1921
Volume 20, Issue 3
  • ISSN: 0002-9637
  • E-ISSN: 1476-1645
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Abstract

Abstract

Nineteen strains of Sicilian-type and two strains of Naples-type phlebotomus fever virus were recovered from wild-caught collected in Cairo. Egypt. Maximum virus transmission appears to occur in August and September, with some activity extending to November. In a comparison of source materials for virus isolation, nonengorged specimens were superior to those containing blood. Suckling mice were a suitable host for primary isolation of both virus types; blind passages and lengthy courses of adaptation to this host were not required. The recovery of Sicilian-type virus from male sandflies was interpreted as evidence for transovarial passage of the virus.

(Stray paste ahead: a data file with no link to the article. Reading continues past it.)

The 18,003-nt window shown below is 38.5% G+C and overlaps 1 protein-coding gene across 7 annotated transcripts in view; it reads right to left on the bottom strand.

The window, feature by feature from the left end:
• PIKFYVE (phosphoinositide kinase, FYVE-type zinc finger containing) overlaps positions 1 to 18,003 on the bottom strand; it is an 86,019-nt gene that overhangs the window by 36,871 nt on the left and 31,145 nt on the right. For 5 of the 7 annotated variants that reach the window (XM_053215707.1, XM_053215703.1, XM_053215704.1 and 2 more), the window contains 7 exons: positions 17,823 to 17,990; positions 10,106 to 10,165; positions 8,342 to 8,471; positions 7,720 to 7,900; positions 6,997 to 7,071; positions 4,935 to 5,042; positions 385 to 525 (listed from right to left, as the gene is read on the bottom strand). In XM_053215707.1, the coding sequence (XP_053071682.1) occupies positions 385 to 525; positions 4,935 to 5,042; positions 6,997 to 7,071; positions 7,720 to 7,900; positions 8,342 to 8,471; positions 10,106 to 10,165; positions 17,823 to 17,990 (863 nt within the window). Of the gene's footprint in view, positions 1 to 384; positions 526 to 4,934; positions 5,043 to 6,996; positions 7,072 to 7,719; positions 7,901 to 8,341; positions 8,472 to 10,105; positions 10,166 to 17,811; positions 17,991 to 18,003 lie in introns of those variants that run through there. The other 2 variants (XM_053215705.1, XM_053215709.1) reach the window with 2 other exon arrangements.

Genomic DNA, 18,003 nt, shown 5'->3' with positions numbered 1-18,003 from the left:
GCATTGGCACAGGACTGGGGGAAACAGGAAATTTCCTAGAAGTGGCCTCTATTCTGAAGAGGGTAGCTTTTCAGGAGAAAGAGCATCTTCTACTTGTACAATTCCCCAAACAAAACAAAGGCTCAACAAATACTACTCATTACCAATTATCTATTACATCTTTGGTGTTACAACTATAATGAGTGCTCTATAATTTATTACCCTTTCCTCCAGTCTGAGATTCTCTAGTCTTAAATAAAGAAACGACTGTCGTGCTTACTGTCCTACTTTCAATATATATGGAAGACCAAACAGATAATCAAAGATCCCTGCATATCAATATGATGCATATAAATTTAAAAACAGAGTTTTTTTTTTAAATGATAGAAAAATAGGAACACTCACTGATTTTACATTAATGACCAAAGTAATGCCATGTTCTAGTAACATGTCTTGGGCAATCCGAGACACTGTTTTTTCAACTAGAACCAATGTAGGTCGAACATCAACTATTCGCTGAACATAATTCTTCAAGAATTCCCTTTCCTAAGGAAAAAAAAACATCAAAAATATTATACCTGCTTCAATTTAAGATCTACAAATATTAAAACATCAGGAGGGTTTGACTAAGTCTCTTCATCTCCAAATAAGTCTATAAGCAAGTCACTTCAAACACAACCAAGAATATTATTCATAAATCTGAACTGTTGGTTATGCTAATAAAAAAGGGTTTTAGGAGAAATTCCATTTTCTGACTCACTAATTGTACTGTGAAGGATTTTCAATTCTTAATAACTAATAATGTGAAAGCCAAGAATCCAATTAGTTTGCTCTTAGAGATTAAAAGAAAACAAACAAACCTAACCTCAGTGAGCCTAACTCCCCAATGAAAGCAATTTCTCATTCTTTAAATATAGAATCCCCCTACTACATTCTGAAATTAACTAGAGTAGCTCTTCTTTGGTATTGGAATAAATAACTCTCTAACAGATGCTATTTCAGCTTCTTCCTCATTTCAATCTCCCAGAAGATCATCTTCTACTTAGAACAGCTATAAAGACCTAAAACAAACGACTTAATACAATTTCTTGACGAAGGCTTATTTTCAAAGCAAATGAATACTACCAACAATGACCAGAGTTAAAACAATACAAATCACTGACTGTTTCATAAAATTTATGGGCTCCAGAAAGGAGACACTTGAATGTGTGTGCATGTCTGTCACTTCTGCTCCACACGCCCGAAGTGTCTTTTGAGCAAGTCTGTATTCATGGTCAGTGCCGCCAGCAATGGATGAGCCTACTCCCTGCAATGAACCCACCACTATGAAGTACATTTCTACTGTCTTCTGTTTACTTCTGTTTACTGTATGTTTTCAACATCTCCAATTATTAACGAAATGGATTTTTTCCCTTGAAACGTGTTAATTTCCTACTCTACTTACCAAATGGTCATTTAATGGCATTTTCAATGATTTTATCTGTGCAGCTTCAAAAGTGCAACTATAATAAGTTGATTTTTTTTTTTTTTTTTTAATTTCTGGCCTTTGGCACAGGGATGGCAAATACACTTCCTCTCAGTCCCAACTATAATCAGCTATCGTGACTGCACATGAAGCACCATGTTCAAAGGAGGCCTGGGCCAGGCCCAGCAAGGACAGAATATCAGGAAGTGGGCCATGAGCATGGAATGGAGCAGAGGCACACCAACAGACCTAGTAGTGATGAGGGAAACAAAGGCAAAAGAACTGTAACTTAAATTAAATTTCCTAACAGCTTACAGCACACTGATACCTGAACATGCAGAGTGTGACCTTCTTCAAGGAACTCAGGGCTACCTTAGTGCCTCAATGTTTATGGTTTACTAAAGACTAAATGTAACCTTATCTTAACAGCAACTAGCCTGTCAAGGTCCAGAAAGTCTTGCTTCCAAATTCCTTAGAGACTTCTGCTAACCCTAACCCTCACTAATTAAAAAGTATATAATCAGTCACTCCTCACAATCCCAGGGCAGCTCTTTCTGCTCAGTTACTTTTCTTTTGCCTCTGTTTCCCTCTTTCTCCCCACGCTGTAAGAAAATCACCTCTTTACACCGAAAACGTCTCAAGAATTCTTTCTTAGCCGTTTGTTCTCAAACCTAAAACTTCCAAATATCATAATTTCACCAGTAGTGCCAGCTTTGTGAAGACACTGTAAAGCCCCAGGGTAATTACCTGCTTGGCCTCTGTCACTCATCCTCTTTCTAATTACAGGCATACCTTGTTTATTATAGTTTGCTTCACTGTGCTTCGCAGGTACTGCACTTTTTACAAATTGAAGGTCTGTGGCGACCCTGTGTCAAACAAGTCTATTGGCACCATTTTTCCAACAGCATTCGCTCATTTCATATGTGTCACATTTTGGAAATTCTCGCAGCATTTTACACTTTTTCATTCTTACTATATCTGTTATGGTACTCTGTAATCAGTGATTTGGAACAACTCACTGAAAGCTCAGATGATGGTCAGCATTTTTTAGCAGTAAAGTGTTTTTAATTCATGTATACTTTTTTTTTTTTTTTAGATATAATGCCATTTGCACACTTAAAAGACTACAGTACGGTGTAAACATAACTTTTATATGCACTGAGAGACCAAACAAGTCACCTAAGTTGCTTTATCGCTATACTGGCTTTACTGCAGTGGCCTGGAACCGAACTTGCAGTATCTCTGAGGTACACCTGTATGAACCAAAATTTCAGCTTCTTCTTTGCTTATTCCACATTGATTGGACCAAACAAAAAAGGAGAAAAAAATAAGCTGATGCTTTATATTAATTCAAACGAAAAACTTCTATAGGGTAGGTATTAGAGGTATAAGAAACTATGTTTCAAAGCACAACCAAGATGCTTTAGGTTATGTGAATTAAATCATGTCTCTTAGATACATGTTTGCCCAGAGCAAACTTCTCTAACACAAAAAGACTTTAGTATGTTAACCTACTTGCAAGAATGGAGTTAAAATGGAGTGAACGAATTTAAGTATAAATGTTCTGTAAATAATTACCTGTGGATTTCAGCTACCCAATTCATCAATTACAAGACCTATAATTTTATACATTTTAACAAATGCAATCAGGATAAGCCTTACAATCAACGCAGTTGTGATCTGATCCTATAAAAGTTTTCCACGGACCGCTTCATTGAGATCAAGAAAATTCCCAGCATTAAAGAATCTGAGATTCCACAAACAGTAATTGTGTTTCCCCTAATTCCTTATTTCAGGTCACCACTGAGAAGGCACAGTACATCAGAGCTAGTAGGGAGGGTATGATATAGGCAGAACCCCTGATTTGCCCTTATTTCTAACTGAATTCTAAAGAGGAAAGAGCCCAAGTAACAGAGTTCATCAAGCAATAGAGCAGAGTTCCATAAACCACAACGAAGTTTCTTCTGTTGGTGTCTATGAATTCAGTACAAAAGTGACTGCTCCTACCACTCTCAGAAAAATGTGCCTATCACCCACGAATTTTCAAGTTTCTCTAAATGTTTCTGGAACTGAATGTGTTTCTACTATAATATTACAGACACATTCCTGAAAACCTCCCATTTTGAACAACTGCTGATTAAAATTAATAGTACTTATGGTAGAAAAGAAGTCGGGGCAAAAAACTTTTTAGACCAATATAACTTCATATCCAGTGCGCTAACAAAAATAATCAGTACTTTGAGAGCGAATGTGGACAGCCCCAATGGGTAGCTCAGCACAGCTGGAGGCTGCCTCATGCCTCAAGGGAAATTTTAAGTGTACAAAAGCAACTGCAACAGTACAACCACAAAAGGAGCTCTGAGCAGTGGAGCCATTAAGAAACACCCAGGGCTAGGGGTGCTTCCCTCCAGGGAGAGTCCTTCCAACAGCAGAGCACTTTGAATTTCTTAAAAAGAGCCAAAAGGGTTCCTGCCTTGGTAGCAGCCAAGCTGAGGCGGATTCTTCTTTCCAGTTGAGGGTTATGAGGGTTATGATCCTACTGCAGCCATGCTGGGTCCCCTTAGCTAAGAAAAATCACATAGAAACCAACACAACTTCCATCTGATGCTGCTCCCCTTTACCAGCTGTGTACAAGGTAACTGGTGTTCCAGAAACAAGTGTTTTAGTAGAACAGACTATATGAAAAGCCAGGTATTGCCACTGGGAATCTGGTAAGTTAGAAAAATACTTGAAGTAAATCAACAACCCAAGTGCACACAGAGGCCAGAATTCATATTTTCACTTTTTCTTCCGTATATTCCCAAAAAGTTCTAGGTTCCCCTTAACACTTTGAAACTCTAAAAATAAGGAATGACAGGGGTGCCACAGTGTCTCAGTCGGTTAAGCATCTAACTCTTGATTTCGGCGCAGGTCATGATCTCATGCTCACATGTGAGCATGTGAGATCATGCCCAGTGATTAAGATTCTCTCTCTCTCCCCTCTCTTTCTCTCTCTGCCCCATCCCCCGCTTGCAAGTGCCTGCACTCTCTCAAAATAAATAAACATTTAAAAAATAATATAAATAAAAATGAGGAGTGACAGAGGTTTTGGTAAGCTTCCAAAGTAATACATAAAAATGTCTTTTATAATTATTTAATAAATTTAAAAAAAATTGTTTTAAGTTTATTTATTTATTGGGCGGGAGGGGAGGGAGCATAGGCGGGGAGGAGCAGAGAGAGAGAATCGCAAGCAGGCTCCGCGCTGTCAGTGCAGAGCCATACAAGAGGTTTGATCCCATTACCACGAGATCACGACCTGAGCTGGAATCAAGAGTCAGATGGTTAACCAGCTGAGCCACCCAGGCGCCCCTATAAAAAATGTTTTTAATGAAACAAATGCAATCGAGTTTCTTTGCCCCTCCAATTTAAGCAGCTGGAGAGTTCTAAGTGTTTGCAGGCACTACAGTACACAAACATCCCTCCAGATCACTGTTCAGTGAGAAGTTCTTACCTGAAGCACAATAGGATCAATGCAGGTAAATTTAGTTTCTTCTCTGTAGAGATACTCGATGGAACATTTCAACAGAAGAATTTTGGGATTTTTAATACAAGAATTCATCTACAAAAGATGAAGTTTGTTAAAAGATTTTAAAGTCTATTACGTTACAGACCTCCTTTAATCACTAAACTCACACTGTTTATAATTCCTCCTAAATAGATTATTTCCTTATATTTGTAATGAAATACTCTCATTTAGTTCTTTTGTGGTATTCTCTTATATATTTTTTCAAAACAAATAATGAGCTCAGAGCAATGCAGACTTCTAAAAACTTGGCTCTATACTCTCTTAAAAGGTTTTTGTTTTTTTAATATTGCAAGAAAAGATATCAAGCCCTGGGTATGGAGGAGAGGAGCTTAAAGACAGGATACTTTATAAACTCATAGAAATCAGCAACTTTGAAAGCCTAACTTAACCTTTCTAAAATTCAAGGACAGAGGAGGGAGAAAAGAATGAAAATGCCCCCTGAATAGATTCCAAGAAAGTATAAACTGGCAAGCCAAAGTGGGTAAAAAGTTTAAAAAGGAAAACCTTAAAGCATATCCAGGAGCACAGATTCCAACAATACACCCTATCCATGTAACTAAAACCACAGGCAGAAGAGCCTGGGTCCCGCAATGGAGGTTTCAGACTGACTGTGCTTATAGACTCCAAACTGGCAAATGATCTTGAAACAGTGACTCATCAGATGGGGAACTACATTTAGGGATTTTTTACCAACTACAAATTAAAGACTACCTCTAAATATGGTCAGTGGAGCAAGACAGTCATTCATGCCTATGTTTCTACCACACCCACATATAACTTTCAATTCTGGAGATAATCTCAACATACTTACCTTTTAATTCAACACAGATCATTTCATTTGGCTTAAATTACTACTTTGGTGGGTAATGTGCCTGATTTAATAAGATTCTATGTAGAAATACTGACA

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/content/journals/10.4269/ajtmh.1971.20.483
1971-05-01
2017-09-25
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http://instance.metastore.ingenta.com/content/journals/10.4269/ajtmh.1971.20.483
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  • Accepted : 17 Nov 1970

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